“I don’t think the industry overall is going to see the same kind of growth that we’ve seen for the last few years. When you break this down, the industry has really been driven by fish oil. More consumers take fish oil more than any other supplement,” Barrymore told NutraIngredients-USA.
“We need the next fish oil and it’s not out there yet. Until that happens, I don’t think the industry will see the kind of growth we’ve become accustomed to in the in the last few years,” he said.
Fish oil floats all boats
Fish oil, Barrymore said, served as an entry point for many consumers into the world of dietary supplementation. There has been a lot of positive science results and press about the ingredient, and it has entered the pharmaceutical realm, which is a key point of differentiation for many health practitioners, Barrymore said. Many doctors recommend fish oil supplementation for their patients, which might not have been the case without the data from the drug trials, he said.
Global omega-3s sales remain strong, with the market forecast to hit $34 billion by 2016, according to a recent Packaged Facts report, but the North American slice of that pie isn’t projected to grow as robustly as it has in the past.
“The shift that is happening is that the North American market has to a degree started to plateau,” said David Sprinkle, publisher of Packaged Facts.
Without a driver like fish oil, Barrymore, managing partner in the investment banking firm 6Pacific Group, said he sees the supplements market subsiding to growth rate that trends more with the overall picture of the economy.
“You’ll start to see it regress to something like the 4% level. I will say that the probiotic category has the potential to be what we are talking about, but it hasn’t found its way yet,” Barrymore said.
Nutrition business still offers opportunity
With that hefty caveat, Barrymore said there is still plenty of opportunity in the dietary supplement market. Case in point, the deal his firm recently had a hand in: The acquisition of Botanical Laboratories, the leading producer of liquid supplements in North America under the Wellesse brand, by Schwabe North America.
“We’ve always felt that liquids were an overlooked category,” Barrymore said.
“When you hear people talk about trends in the industry, you hear people talking about aging population and people having trouble swallowing pills. We’ve always felt that liquids were the ultimate delivery system to address that need, and they don’t have their fair share of shelf space,” he said.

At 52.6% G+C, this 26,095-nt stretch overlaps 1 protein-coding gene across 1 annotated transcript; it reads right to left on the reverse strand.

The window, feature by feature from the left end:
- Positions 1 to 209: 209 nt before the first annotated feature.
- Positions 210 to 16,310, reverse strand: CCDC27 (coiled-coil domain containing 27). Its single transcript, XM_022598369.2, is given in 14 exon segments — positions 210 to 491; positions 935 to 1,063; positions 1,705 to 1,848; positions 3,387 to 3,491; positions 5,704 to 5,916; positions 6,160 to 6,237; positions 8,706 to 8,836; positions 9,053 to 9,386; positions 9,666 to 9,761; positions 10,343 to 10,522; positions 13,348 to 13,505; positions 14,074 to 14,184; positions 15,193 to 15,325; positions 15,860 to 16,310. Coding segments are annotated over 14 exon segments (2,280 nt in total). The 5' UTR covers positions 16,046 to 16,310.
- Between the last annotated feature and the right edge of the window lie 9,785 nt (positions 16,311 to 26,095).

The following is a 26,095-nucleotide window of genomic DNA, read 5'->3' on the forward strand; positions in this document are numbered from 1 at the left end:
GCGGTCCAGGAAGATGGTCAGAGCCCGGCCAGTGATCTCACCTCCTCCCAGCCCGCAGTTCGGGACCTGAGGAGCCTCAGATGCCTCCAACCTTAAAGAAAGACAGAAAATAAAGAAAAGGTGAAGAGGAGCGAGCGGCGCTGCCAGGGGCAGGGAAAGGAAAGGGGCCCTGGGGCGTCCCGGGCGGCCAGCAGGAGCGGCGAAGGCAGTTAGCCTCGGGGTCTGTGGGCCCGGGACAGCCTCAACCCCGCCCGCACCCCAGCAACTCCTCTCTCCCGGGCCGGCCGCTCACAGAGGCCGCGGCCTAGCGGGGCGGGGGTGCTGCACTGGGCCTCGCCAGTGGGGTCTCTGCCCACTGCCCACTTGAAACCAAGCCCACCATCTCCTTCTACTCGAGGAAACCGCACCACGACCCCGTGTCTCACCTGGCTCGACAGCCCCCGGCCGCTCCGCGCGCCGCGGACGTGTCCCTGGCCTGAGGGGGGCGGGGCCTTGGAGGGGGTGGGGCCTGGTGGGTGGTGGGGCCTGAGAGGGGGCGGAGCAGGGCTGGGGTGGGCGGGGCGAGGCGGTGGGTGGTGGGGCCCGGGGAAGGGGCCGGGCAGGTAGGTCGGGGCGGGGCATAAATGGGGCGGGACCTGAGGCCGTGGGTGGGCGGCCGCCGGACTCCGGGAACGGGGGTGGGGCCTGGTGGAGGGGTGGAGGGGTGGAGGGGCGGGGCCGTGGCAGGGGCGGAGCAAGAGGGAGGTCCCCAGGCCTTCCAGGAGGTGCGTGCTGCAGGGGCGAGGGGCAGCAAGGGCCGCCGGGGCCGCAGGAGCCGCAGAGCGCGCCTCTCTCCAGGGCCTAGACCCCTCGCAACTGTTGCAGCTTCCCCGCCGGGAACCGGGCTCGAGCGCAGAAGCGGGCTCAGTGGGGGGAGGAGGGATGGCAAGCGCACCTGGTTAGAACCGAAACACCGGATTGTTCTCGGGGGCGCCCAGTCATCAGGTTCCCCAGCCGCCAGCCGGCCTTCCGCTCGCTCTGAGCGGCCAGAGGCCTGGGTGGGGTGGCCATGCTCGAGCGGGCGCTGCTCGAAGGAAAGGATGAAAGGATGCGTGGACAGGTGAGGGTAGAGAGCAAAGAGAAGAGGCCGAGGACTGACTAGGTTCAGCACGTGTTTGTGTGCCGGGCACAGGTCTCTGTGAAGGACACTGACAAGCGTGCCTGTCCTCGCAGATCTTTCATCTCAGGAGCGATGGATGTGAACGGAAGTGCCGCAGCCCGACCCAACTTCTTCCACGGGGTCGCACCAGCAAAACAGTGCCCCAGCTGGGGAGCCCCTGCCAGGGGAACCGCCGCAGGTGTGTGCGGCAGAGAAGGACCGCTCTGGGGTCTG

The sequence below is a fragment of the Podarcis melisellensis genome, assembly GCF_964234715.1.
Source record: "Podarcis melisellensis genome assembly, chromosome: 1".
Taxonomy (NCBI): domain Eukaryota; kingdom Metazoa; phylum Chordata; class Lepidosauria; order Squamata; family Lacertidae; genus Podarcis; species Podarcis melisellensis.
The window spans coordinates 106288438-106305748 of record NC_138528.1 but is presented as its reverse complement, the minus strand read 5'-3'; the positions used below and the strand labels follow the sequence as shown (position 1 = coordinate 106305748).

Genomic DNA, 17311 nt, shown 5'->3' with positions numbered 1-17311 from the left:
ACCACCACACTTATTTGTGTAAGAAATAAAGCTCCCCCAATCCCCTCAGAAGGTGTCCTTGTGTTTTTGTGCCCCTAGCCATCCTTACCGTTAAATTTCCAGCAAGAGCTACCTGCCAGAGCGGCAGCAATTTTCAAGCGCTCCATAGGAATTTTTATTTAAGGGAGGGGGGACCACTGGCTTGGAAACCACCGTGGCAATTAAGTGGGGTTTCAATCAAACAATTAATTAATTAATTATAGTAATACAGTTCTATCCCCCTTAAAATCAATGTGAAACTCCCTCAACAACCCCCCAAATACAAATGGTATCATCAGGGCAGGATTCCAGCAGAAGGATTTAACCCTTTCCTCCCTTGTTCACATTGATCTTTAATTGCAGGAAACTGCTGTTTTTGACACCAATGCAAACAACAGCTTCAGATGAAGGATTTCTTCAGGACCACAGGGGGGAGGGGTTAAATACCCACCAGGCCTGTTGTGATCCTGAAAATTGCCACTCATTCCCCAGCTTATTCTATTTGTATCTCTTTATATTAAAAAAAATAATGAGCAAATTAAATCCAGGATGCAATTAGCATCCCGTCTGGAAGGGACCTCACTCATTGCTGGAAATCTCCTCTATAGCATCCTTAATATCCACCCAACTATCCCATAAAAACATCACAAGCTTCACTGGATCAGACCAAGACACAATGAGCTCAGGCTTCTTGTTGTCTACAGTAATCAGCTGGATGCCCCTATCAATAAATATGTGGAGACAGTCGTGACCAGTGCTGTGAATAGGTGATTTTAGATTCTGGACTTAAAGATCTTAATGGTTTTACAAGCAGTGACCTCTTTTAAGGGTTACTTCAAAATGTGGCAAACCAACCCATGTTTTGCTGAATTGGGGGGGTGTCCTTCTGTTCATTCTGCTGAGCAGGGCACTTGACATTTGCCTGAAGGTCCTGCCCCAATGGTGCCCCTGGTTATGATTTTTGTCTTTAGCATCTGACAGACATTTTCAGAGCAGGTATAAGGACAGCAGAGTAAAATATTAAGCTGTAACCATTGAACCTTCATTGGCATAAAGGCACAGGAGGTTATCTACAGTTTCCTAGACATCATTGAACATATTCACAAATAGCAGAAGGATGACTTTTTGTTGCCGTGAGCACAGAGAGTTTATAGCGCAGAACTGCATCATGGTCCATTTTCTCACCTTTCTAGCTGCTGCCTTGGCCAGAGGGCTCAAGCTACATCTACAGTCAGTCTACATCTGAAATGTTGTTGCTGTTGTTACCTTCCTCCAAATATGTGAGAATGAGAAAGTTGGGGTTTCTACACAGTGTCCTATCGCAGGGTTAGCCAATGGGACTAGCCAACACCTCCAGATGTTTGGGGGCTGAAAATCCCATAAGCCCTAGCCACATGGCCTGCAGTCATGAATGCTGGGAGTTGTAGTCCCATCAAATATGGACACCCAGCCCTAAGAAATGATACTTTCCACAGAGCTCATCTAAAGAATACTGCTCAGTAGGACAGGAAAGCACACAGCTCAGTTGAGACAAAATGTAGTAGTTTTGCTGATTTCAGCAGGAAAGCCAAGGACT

“Stability of product has always been a manufacturing obstacle in liquids. Botanical has the best manufacturing in the industry,” Barrymore said.
6Pacific Group has a variety of capabilities beyond investment banking functions, Barrymore said. The group has 12 partners, 10 of whom have run companies in the natural products business, he said.
“We’re what’s called a merchant banking firm. We have a flexible platform that allows us to invest in companies or advise companies or license technologies form companies. We are trying to find good companies that have the potential to be much larger companies and are resilient from a production standpoint in an every increasingly tight regulatory framework,” Barrymore said.
“For our investment business. we’re looking for companies between $5 and $20 million in revenue. I think we are the only ones that do what we do in our $5 to $20 million sweet spot. Once you get above that it is much harder to compete,”
M&A will remain strong
Some observers of the M&A picture in the nutrition business have opined that a spate of recent acquisitions has left the pipeline somewhat dry of companies in the realm ripe for the picking. Barrymore doesn’t necessarily agree.
“There are a number of companies that are owned by private equity companies that will need to be sold as part of the private equity churn,” Barrymore said. And, he said, recent big deals will create subsidiary opportunities of their own.
“Because of a lot of the consolidation that has occurred there are a number of larger companies that are going to have parts of their companies that no longer fit with their overall strategy,” Barrymore said.
And, Barrymore said, there will be continued pressure on CFOs at big companies to find places to put spare cash to work, a task made more difficult by current ultra-low interest rates. And the nutrition business, even with the slower growth rates that he foresees, is still a very attractive place to send that capital.
“A lot of the big deals we saw get done last year, those acquisitions were made by companies from outside the nutritional products business, including the deal we were involved with, New Chapter. As more and more large consumer products companies come into our space, that drives values up,” Barrymore said.
“As those long term entrepreneurs who have been in the business for 20 or 30 years see those values spiking, that will be begin to create the stimulus for them potentially exiting. I think the pipeline at least from the fundamental side is still very strong and there will be a lot of activity for the next 12 to 18 months,” he said.